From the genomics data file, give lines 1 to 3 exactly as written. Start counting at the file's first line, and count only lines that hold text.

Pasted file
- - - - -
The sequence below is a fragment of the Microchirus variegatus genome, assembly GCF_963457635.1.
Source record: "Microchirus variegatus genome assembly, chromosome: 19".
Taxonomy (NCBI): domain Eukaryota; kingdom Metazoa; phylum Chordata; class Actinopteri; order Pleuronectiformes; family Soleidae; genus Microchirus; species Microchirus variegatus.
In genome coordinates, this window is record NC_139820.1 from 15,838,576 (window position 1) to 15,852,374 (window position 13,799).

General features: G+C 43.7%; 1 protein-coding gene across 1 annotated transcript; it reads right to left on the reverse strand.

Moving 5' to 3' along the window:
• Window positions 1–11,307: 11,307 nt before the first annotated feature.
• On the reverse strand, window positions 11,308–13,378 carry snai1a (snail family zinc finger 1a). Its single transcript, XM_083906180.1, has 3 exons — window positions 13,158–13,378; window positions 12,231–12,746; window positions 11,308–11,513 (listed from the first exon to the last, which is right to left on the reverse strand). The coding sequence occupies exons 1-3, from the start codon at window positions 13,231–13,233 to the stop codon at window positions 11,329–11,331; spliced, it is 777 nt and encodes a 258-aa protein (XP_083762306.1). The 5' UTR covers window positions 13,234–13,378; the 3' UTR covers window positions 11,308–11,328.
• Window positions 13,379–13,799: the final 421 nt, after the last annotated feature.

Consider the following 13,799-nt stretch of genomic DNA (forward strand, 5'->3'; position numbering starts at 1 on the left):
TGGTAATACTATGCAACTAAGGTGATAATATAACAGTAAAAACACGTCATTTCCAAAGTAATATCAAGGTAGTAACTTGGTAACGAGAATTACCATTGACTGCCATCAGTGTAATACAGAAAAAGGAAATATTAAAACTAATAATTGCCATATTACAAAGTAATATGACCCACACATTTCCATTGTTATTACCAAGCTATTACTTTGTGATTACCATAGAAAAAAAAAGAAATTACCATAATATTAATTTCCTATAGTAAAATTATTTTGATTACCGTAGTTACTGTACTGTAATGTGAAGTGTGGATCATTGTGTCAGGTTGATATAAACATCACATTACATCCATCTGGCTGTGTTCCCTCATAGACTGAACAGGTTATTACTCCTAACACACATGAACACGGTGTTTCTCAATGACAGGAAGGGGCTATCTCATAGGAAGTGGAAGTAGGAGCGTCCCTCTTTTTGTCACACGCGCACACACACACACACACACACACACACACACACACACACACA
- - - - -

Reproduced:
The sequence below is a fragment of the Microchirus variegatus genome, assembly GCF_963457635.1.
Source record: "Microchirus variegatus genome assembly, chromosome: 19".
Taxonomy (NCBI): domain Eukaryota; kingdom Metazoa; phylum Chordata; class Actinopteri; order Pleuronectiformes; family Soleidae; genus Microchirus; species Microchirus variegatus.